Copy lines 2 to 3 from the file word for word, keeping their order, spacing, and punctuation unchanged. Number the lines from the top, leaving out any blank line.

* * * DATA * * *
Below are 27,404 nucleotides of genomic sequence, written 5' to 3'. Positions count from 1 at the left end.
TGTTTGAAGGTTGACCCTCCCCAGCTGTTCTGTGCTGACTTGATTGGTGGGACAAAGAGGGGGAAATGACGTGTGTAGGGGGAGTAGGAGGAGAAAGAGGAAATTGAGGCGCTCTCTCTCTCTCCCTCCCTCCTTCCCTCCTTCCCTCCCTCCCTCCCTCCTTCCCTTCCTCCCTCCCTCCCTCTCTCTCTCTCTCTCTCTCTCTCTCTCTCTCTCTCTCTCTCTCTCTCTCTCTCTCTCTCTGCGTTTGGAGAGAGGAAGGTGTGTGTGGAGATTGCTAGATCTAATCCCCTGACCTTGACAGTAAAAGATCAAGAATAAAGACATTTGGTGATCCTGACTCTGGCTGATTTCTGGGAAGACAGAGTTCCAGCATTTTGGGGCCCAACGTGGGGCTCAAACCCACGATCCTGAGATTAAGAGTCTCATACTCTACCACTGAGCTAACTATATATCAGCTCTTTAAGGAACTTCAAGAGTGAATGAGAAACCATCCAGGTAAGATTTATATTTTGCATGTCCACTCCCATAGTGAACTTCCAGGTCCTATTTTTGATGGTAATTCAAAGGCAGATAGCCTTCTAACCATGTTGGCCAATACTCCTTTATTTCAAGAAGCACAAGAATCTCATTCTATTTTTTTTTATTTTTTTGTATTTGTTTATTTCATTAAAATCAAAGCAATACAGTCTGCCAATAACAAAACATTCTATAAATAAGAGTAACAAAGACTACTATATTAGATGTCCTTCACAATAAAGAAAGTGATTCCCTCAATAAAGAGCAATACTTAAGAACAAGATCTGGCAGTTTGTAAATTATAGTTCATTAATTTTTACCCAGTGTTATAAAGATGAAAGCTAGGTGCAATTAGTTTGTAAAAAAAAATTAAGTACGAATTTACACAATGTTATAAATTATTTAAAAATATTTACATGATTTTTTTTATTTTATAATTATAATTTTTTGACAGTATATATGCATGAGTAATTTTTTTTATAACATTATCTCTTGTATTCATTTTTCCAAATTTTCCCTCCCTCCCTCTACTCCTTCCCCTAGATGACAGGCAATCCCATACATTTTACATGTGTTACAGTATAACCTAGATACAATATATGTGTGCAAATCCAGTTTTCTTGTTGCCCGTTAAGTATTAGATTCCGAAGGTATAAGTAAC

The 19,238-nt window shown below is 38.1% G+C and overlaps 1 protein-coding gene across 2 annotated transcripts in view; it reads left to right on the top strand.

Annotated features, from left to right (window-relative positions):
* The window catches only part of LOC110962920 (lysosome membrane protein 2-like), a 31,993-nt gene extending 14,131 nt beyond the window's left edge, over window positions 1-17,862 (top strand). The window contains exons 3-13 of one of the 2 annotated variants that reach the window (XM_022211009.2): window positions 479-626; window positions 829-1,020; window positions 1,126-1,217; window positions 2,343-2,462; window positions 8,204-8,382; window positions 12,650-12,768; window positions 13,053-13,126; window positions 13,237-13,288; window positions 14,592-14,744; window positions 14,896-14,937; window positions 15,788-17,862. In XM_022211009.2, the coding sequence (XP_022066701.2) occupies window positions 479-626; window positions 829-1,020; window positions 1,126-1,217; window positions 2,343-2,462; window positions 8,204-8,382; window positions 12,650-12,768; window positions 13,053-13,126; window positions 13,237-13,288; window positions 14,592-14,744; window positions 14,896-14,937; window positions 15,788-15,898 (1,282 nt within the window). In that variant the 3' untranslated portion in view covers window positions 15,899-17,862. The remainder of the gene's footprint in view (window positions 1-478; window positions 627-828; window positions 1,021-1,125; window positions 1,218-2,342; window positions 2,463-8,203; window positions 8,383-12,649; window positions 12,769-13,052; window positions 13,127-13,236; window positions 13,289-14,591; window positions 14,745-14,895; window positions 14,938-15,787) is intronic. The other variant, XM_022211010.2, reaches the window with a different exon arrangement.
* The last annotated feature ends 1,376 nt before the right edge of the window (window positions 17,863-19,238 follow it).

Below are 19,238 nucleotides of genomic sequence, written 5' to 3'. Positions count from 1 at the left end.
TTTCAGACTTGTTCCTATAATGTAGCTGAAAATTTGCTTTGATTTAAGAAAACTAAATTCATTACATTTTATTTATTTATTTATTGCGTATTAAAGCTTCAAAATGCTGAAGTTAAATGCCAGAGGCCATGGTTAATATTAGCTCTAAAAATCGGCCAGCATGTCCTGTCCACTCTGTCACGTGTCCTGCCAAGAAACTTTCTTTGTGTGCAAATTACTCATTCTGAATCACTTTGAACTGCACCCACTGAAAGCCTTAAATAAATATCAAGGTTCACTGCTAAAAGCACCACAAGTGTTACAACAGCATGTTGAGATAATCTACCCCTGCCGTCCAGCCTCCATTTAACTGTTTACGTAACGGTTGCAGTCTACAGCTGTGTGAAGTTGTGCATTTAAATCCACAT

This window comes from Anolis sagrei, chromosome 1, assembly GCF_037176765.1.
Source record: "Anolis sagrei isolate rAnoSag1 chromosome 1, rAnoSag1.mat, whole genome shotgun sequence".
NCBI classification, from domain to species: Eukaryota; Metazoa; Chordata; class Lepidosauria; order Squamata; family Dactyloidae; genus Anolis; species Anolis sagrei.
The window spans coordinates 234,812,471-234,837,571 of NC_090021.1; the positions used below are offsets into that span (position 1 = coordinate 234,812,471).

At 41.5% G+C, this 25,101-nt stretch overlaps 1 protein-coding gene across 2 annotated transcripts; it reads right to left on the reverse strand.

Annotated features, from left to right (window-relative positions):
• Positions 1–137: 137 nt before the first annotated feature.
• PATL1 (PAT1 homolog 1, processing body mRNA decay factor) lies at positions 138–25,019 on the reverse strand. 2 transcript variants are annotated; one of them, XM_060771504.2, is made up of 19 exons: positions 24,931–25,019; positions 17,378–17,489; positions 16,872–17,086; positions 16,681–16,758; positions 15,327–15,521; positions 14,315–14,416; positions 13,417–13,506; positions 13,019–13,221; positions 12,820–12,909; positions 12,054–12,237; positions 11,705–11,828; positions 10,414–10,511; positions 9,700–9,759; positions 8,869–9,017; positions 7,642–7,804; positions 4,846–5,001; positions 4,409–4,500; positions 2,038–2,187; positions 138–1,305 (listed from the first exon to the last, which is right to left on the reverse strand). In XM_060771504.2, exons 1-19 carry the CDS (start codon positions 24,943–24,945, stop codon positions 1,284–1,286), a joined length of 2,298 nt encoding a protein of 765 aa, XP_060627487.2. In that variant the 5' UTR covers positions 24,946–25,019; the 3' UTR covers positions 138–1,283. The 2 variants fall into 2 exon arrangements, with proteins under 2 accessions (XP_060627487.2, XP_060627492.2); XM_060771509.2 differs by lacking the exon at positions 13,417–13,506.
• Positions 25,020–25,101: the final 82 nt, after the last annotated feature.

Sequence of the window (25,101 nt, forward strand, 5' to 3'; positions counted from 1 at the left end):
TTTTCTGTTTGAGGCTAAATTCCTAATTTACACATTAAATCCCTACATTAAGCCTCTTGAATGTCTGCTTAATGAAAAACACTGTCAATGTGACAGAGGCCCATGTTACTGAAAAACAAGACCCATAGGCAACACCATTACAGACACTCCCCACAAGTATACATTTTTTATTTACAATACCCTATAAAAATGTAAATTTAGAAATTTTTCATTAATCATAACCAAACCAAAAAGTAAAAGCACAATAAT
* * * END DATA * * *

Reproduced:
TGTTTGAAGGTTGACCCTCCCCAGCTGTTCTGTGCTGACTTGATTGGTGGGACAAAGAGGGGGAAATGACGTGTGTAGGGGGAGTAGGAGGAGAAAGAGGAAATTGAGGCGCTCTCTCTCTCTCCCTCCCTCCTTCCCTCCTTCCCTCCCTCCCTCCCTCCTTCCCTTCCTCCCTCCCTCCCTCTCTCTCTCTCTCTCTCTCTCTCTCTCTCTCTCTCTCTCTCTCTCTCTCTCTCTCTCTCTGCGTTTGGAGAGAGGAAGGTGTGTGTGGAGATTGCTAGATCTAATCCCCTGACCTTGACAGTAAAAGATCAAGAATAAAGACATTTGGTGATCCTGACTCTGGCTGATTTCTGGGAAGACAGAGTTCCAGCATTTTGGGGCCCAACGTGGGGCTCAAACCCACGATCCTGAGATTAAGAGTCTCATACTCTACCACTGAGCTAACTATATATCAGCTCTTTAAGGAACTTCAAGAGTGAATGAGAAACCATCCAGGTAAGATTTATATTTTGCATGTCCACTCCCATAGTGAACTTCCAGGTCCTATTTTTGATGGTAATTCAAAGGCAGATAGCCTTCTAACCATGTTGGCCAATACTCCTTTATTTCAAGAAGCACAAGAATCTCATTCTATTTTTTTTTATTTTTTTGTATTTGTTTATTTCATTAAAATCAAAGCAATACAGTCTGCCAATAACAAAACATTCTATAAATAAGAGTAACAAAGACTACTATATTAGATGTCCTTCACAATAAAGAAAGTGATTCCCTCAATAAAGAGCAATACTTAAGAACAAGATCTGGCAGTTTGTAAATTATAGTTCATTAATTTTTACCCAGTGTTATAAAGATGAAAGCTAGGTGCAATTAGTTTGTAAAAAAAAATTAAGTACGAATTTACACAATGTTATAAATTATTTAAAAATATTTACATGATTTTTTTTATTTTATAATTATAATTTTTTGACAGTATATATGCATGAGTAATTTTTTTTATAACATTATCTCTTGTATTCATTTTTCCAAATTTTCCCTCCCTCCCTCTACTCCTTCCCCTAGATGACAGGCAATCCCATACATTTTACATGTGTTACAGTATAACCTAGATACAATATATGTGTGCAAATCCAGTTTTCTTGTTGCCCGTTAAGTATTAGATTCCGAAGGTATAAGTAAC

The 19,238-nt window shown below is 38.1% G+C and overlaps 1 protein-coding gene across 2 annotated transcripts in view; it reads left to right on the top strand.